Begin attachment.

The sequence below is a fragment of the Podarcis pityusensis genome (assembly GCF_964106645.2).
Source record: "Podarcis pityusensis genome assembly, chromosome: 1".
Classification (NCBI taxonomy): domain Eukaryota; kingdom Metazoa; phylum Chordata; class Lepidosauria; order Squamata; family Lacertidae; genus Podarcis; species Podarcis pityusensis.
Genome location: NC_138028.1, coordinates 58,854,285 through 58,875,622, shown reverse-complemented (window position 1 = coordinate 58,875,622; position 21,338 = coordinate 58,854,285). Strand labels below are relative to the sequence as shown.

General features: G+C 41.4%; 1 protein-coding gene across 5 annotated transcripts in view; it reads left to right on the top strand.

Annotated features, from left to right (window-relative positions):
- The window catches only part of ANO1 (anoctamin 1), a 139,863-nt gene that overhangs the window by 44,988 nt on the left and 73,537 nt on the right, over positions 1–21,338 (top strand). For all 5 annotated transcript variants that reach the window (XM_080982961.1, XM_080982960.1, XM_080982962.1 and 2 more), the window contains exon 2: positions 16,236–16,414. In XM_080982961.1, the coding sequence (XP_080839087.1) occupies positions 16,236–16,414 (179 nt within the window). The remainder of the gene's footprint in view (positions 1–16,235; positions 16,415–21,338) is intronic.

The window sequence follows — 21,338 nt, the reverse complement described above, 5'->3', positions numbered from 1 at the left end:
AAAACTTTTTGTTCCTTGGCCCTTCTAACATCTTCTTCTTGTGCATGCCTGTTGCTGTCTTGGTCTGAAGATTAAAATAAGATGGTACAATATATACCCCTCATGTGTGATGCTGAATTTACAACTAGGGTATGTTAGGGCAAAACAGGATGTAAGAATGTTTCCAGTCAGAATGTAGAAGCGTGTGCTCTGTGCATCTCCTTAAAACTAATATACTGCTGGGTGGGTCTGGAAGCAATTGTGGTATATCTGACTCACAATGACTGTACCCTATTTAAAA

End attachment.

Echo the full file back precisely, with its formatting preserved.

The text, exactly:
The sequence below is a fragment of the Podarcis pityusensis genome (assembly GCF_964106645.2).
Source record: "Podarcis pityusensis genome assembly, chromosome: 1".
Classification (NCBI taxonomy): domain Eukaryota; kingdom Metazoa; phylum Chordata; class Lepidosauria; order Squamata; family Lacertidae; genus Podarcis; species Podarcis pityusensis.
Genome location: NC_138028.1, coordinates 58,854,285 through 58,875,622, shown reverse-complemented (window position 1 = coordinate 58,875,622; position 21,338 = coordinate 58,854,285). Strand labels below are relative to the sequence as shown.

General features: G+C 41.4%; 1 protein-coding gene across 5 annotated transcripts in view; it reads left to right on the top strand.

Annotated features, from left to right (window-relative positions):
- The window catches only part of ANO1 (anoctamin 1), a 139,863-nt gene that overhangs the window by 44,988 nt on the left and 73,537 nt on the right, over positions 1–21,338 (top strand). For all 5 annotated transcript variants that reach the window (XM_080982961.1, XM_080982960.1, XM_080982962.1 and 2 more), the window contains exon 2: positions 16,236–16,414. In XM_080982961.1, the coding sequence (XP_080839087.1) occupies positions 16,236–16,414 (179 nt within the window). The remainder of the gene's footprint in view (positions 1–16,235; positions 16,415–21,338) is intronic.

The window sequence follows — 21,338 nt, the reverse complement described above, 5'->3', positions numbered from 1 at the left end:
AAAACTTTTTGTTCCTTGGCCCTTCTAACATCTTCTTCTTGTGCATGCCTGTTGCTGTCTTGGTCTGAAGATTAAAATAAGATGGTACAATATATACCCCTCATGTGTGATGCTGAATTTACAACTAGGGTATGTTAGGGCAAAACAGGATGTAAGAATGTTTCCAGTCAGAATGTAGAAGCGTGTGCTCTGTGCATCTCCTTAAAACTAATATACTGCTGGGTGGGTCTGGAAGCAATTGTGGTATATCTGACTCACAATGACTGTACCCTATTTAAAA